Large scale deforestation, dwindling grasslands, depleting water bodies and denuded landscapes have transformed the land surface processes linked to hydrology, erosion and weather patterns in the Jhelum basin that are manifest by decreasing stream flows, increasing sediment and nutrient load (Romshoo, 2015; Badar et al., 2013, Romshoo and Muslim, 2011, Romshoo and Rashid, 2012), shrinking fish habitat and degrading water quality (Rashid and Romshoo, 2012).

  1. Reckless use of Pesticides and Insecticides

Over the course of time, people in the Jhelum basin have restored to extensive use of fertilizers to increase the crop productivity, and the application of fertilizers increased from 44.21 kg/ha in 2002–2003 to an all-time high rate of fertilizer application of 97.03 kg/ha was used for 2007–2008 (Anonymous, 2008). The increased use of fertilizers over the years in the Jhelum basin has led to the deterioration in the water quality of Jhelum river especially in the lower plains of the catchment (Rashid and Romshoo, 2013).

  1. Urbanization and Encroachment of the Food plains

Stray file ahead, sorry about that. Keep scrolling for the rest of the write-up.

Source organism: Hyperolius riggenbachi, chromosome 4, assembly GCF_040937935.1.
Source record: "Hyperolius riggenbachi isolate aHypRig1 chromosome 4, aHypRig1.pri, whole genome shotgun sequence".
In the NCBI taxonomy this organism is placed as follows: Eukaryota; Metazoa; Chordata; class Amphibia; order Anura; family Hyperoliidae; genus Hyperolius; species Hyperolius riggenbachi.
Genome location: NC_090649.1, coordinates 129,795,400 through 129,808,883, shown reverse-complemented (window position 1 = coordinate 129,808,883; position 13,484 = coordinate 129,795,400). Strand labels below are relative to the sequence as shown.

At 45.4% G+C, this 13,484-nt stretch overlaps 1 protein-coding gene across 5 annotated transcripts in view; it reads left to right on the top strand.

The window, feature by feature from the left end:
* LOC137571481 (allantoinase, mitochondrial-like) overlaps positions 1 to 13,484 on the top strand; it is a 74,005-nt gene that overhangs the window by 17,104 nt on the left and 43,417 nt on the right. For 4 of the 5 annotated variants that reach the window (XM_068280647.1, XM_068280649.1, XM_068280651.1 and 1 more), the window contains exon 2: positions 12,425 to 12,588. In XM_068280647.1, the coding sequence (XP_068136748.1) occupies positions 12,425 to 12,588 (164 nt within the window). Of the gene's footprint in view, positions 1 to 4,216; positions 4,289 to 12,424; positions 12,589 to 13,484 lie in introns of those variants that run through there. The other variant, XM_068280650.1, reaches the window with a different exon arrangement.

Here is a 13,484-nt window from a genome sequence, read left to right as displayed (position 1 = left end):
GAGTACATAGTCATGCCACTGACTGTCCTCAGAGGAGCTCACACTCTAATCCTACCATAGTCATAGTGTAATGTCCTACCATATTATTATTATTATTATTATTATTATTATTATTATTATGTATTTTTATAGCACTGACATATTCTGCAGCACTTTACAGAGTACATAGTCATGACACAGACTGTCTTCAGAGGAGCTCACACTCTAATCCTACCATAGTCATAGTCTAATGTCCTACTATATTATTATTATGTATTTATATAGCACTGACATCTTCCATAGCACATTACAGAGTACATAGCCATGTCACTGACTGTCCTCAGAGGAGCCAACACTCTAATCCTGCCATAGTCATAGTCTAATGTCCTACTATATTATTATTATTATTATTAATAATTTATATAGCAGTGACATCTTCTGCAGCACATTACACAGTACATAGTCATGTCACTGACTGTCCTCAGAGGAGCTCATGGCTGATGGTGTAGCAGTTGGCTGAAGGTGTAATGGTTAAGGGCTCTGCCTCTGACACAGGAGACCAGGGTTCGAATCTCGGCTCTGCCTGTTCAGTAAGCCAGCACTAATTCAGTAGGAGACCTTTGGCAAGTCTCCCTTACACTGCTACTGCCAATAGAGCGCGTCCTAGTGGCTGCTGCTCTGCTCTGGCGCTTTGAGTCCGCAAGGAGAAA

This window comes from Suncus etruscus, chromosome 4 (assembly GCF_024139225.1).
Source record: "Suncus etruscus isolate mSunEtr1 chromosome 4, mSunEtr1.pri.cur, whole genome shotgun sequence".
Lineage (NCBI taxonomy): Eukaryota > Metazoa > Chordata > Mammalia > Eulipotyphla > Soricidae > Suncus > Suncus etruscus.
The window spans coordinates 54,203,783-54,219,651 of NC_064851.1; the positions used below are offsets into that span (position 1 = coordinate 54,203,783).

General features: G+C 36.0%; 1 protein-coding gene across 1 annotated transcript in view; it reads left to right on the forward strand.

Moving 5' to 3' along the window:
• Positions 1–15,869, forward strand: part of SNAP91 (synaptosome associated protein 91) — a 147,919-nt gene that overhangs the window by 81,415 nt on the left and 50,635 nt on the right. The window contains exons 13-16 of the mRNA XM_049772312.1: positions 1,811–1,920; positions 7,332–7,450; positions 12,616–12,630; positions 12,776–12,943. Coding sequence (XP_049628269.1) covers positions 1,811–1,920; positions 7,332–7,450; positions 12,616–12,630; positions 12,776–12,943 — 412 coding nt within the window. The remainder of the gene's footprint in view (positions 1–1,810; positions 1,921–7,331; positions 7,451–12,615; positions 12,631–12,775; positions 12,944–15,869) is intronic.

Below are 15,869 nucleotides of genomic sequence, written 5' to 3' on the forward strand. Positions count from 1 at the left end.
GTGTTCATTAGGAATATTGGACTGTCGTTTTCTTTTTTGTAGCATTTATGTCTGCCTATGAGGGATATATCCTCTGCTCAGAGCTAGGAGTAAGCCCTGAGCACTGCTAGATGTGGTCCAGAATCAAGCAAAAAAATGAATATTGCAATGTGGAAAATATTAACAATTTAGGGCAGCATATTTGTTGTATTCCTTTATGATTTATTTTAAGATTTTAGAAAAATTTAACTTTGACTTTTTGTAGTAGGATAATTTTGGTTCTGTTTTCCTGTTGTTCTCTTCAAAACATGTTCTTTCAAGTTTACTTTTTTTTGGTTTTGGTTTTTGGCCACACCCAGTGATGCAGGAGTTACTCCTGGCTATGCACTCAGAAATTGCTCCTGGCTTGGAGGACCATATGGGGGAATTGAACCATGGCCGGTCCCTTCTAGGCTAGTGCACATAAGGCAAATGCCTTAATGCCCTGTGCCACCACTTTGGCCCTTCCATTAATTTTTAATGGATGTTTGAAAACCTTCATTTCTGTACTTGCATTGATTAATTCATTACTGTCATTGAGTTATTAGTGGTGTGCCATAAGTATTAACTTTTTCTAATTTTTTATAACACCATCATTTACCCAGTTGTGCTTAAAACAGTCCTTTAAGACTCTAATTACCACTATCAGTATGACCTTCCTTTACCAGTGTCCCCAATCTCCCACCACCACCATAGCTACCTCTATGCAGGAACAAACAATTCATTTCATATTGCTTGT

There have been significant changes in the land system particularly built-up in the floodplains of the Jhelum river. The large-scale urbanization of the Jhelum floodplains since the last 4-5 decades has adversely affected the hydrological functionality of the floodplains and increased the vulnerability of the people and infrastructure to floods.

Jhelum urbanization

  1. Climate Change Scenario in Jhelum Basin

In the Jhelum basin, minimum, maximum and average temperatures are showing a significant increasing trend in all the four seasons (Rashid et al., 2015). Precipitation is showing insignificant decrease over time in the basin. However, the proportion of snow is decreasing and correspondingly, the proportion of rains is increasing (Romshoo et al., 2015).

During the last 51 years, the glacier area in the Jhelum basin has decreased from 46.09 km2 in 1962 to 33.43 km2 in 2013, a depletion of 27.47%. Further, the concentration of black carbon in the valley is highest compared to the other high altitude station in the Himalaya (5.9 mgm-2) was found in the plains of the Kashmir. All of these factors act in the same direction to decrease the volume and extent of the glaciers in the Himalayas.

Status of Jhelum River

Jhelum River provides services and goods to a number of people in the basin. People in the basin are therefore connected with river through activities which they perform for their livelihood mainly fishing, vegetable gardens in and around the lakes, boating, tourism etc. Jhelum is lifeline of the city of Srinagar and some other major town along its course from Verinag to Uri. Over the years, some water bodies and even the main river have emerged as an important tourist destination for amusement, accommodation and sightseeing purposes.